Among those actions approved by unanimous 6-0 votes, with the board’s seventh seat remaining vacant following Mark Baker’s January 23rd resignation, were:
1- authorization to proceed to a contract with Mid-Atlantic based regional accounting company Brown Edwards to complete the EDA’s Fiscal Year 2018 and 2019 audits;
2 – approval of an Emergency Deferment Program for the EDA’s Rural Business Enterprise (micro) Loan (RBEL) and Intermediary Relending Program (IRP) larger loan programs;
3 a-b – appointment of five members to the Small Business Loan Committee (SBLC) the EDA is forming to review and make recommendations on issuance of the EDA’s small business loan program; and approval of a charter on guidelines for the SBLC function and membership;
4 – authorization to use accumulated escrow account funds for several months of loan payments to First Bank of Strasburg; and,
5 – approval of a letter of support for EDA participation in a “Start-Up Shenandoah Valley” program.
Pulled from consideration at Friday’s meeting was the return of a security deposit on the terminated purchase plan of the 514 East Main Street apartment building.
Where to start?
Royal Examiner took a pandemic-precautionary masked man visit to the EDA’s Kendrick Lane headquarters after adjournment to accumulate some additional information than was available in remote virtual meeting world Friday morning to pin that down. We had some idea of priorities from past meeting comments and emphasis.
Finally, back audits contract
It is certainly good news to have come to the contract-signing time for a firm willing to take on an accounting of the EDA’s perhaps complicated finances over the past two years as the alleged financial scandal that exploded in the final year of former Executive Director Jennifer McDonald’s tenure was exposed by a contracted forensic audit and consequent civil litigation was filed and joined from several legal angles.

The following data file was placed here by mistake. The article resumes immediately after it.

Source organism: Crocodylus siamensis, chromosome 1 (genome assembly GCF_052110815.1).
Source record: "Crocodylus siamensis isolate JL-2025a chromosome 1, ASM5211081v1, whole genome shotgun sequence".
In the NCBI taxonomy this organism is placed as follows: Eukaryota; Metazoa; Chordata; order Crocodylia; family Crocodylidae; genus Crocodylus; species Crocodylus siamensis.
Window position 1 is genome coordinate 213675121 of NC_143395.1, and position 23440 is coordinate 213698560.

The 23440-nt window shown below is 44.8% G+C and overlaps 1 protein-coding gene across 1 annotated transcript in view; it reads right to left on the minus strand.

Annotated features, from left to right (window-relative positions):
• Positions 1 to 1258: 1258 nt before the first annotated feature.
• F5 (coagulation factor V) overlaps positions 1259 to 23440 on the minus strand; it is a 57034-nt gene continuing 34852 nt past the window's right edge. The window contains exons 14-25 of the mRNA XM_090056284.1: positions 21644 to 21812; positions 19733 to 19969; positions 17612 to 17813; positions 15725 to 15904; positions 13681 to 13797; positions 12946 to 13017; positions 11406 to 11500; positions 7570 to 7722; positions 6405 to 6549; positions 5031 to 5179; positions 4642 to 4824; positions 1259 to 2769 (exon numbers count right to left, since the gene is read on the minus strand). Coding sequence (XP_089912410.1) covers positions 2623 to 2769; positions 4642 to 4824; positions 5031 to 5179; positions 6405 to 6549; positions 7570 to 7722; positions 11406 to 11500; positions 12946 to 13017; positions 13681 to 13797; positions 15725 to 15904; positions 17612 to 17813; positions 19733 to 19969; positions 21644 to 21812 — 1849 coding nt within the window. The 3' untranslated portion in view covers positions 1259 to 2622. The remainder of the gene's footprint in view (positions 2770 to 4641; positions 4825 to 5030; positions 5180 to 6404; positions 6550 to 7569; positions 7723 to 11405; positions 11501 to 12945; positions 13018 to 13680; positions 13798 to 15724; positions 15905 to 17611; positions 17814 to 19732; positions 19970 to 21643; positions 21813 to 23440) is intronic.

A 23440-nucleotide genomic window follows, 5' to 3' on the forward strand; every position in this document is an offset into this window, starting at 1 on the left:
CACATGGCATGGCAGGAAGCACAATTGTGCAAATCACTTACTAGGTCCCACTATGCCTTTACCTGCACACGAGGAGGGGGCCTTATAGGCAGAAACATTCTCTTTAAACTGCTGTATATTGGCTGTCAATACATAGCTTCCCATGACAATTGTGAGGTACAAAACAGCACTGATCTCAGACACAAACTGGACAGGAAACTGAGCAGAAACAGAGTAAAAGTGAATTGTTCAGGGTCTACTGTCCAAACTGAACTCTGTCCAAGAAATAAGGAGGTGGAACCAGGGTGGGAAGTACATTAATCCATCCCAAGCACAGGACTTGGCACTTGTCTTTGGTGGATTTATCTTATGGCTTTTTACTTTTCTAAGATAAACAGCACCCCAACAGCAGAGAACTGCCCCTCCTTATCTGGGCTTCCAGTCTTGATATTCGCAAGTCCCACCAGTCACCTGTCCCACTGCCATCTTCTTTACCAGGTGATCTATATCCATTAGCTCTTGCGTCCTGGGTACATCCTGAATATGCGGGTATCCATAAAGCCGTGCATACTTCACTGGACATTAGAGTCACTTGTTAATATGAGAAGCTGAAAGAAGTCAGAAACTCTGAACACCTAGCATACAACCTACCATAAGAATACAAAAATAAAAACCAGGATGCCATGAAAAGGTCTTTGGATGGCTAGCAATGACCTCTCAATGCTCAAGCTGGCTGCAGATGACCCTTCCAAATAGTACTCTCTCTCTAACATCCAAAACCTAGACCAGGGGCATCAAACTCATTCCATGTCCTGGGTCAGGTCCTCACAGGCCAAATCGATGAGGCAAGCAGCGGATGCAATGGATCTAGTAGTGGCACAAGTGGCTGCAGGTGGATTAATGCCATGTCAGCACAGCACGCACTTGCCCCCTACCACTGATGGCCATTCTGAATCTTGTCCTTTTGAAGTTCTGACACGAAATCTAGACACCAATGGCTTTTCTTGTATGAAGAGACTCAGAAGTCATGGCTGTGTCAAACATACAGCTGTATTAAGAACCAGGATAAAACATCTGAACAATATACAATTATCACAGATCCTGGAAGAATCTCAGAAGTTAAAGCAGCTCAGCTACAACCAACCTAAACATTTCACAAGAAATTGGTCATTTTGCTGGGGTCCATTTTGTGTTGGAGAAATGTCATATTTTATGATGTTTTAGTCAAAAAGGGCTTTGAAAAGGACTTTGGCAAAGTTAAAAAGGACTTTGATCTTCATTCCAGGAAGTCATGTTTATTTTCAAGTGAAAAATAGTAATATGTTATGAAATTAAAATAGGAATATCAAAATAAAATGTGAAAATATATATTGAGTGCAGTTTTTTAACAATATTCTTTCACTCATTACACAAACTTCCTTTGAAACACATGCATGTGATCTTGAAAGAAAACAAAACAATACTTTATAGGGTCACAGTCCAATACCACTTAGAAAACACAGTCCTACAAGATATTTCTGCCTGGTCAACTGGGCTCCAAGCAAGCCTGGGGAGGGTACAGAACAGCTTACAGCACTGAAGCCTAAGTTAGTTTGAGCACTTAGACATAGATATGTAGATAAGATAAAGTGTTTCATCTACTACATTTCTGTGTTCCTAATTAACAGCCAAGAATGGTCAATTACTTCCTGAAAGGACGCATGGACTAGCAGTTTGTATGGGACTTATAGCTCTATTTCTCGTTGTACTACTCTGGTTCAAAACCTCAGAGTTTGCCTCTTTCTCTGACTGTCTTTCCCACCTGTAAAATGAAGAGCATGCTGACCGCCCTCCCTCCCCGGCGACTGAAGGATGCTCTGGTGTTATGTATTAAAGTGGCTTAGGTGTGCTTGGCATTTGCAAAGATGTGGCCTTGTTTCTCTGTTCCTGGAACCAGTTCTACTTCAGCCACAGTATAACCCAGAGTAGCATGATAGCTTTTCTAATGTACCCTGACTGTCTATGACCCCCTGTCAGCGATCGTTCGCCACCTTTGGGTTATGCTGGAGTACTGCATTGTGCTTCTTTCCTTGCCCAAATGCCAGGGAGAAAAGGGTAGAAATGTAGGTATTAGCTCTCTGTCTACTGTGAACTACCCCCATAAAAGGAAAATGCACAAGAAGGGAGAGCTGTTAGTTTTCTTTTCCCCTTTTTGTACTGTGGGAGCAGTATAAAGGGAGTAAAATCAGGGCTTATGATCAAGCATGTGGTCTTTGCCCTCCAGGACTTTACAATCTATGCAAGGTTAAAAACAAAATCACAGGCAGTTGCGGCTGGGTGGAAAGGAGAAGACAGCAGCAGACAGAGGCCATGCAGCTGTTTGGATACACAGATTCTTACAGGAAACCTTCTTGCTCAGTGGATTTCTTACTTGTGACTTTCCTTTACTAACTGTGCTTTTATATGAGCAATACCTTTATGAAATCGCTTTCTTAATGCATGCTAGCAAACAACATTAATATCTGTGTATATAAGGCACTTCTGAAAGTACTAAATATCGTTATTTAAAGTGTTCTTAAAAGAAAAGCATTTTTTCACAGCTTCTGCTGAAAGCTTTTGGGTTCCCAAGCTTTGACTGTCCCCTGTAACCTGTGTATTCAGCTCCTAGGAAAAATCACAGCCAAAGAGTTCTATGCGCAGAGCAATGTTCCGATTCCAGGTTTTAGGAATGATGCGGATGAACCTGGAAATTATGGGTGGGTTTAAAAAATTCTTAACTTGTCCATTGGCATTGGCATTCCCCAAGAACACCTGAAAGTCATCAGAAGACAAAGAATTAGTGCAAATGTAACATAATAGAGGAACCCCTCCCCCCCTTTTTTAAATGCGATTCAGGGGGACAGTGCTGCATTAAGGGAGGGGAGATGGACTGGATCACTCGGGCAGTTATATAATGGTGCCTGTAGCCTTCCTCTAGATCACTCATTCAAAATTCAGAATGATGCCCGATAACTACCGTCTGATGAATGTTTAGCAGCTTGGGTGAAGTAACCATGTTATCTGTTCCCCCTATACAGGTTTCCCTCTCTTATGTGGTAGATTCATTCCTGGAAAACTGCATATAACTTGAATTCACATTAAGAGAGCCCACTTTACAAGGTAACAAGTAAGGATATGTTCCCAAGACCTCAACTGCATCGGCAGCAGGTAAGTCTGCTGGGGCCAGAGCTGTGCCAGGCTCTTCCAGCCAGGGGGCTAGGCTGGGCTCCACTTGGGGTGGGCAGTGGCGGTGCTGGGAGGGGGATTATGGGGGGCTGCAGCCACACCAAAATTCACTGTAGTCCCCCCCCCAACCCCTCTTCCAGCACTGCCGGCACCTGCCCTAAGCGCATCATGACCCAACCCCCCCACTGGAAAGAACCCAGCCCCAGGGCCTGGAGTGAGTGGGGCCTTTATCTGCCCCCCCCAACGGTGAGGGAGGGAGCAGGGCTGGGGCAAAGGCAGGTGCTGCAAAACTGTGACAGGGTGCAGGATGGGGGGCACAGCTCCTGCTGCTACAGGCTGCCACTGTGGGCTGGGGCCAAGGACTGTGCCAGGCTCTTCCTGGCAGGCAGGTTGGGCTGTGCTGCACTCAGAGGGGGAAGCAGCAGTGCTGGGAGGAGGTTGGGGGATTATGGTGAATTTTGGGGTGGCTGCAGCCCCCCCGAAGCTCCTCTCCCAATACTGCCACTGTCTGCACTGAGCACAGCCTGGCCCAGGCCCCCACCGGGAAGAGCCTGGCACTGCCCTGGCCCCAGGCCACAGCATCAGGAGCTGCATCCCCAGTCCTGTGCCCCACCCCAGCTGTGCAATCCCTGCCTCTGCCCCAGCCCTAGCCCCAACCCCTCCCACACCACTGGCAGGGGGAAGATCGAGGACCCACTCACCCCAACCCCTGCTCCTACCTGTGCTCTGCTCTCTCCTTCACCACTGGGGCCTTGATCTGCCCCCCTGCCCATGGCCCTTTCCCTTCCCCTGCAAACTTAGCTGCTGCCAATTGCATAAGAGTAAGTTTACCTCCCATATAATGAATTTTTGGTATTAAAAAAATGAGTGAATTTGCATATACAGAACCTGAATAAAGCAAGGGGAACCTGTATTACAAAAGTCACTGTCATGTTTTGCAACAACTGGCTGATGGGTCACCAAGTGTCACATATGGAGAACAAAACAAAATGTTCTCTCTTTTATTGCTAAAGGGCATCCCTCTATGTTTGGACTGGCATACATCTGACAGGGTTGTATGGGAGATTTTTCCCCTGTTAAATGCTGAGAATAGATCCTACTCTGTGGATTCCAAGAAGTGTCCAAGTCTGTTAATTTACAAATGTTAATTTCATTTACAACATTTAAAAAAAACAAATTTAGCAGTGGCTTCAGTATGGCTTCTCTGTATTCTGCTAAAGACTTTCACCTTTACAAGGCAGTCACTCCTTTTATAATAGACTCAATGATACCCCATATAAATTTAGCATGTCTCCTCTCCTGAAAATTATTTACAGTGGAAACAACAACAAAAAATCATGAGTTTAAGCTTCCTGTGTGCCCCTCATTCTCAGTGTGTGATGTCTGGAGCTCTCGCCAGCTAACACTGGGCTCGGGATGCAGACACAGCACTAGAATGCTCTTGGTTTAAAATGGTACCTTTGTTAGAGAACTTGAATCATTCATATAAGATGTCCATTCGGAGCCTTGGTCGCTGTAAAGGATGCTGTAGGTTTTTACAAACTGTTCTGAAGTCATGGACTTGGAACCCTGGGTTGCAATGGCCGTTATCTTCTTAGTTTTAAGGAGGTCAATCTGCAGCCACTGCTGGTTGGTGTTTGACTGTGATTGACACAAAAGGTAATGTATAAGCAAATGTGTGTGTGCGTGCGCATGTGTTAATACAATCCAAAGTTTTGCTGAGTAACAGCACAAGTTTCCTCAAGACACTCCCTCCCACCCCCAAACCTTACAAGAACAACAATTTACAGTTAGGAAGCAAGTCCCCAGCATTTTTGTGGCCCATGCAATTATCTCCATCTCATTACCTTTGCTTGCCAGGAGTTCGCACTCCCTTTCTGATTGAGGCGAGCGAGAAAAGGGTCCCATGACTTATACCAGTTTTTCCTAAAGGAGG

Of course certified public accounting firm Brown Edwards won’t be starting from scratch, as retired Warren County Finance Director Carolyn Stimmel and financial associate Heather Tweedie have put considerable effort into assembling the numbers at the base of the EDA financial activities of those two years.
With completed audits playing a role in the EDA’s ability to carry out future project financing as necessary, we asked Executive Director Doug Parsons about the choice of Brown Edwards and what kind of timeframe the EDA is hoping to have those audits accomplished.
Parsons noted the EDA was working with Brown Edwards out of its Roanoke office. The company’s website cites a mid-Atlantic regional focus based out of Virginia, West Virginia and Tennessee, with a national work history scope and staff of 350. It lists eight Virginia offices, two in West Virginia and one in Kingsport, Tennessee.
Parsons said both respondents to its audit Request For Proposals (RFP) were quality firms. The other candidate was SB & Company out of Owings Mill, Maryland.
“They were both very well qualified and great, great firms. And we really did have a very difficult time choosing between the two,” Parsons observed.
Of a completion timeframe, Parsons said, “We’re going to work with Brown Edwards to establish a deadline, but we’re going to propose September 30th for both the ’18 and the ’19 audits. We hope to get them before that, and I think we’ll get the ’18 pretty well before that … And you’re right, I feel we do have a bit of a head start because Carolyn and Heather did accumulate all this documentation.”
As for the positive impetus financially of completion of the audits, Parsons explained, “From the perspective of taking out new loans for an economic development project in the future, it would be. For a lot of the banks as far as any kind of new loan, and for some we’ve approached about refinancing, the number one heartburn is us not having our audits. So, we hope that opens the door to new fiscal opportunities down the road.”
As for the approval of an Emergency Deferment Program for the EDA’s Rural Business Enterprise Loan (RBEL) and Intermediary Relending Program (IRP), Parsons explained the RBEL was the EDA’s smaller business or “micro” loans and that the IRP is its three larger business loans. Qualifying clients of both will be offered temporary deferments as they navigate business impacts from the COVID-19 pandemic and response.
“The board approved more leniency for our existing customers who are in good standing during the COVID-19 crisis. They extended the latitude on payments out, I believe, to July,” Parsons said.
Small Business Loan Committee
And the EDA Board moved forward on the formation of a committee to review future business assistance loan applications.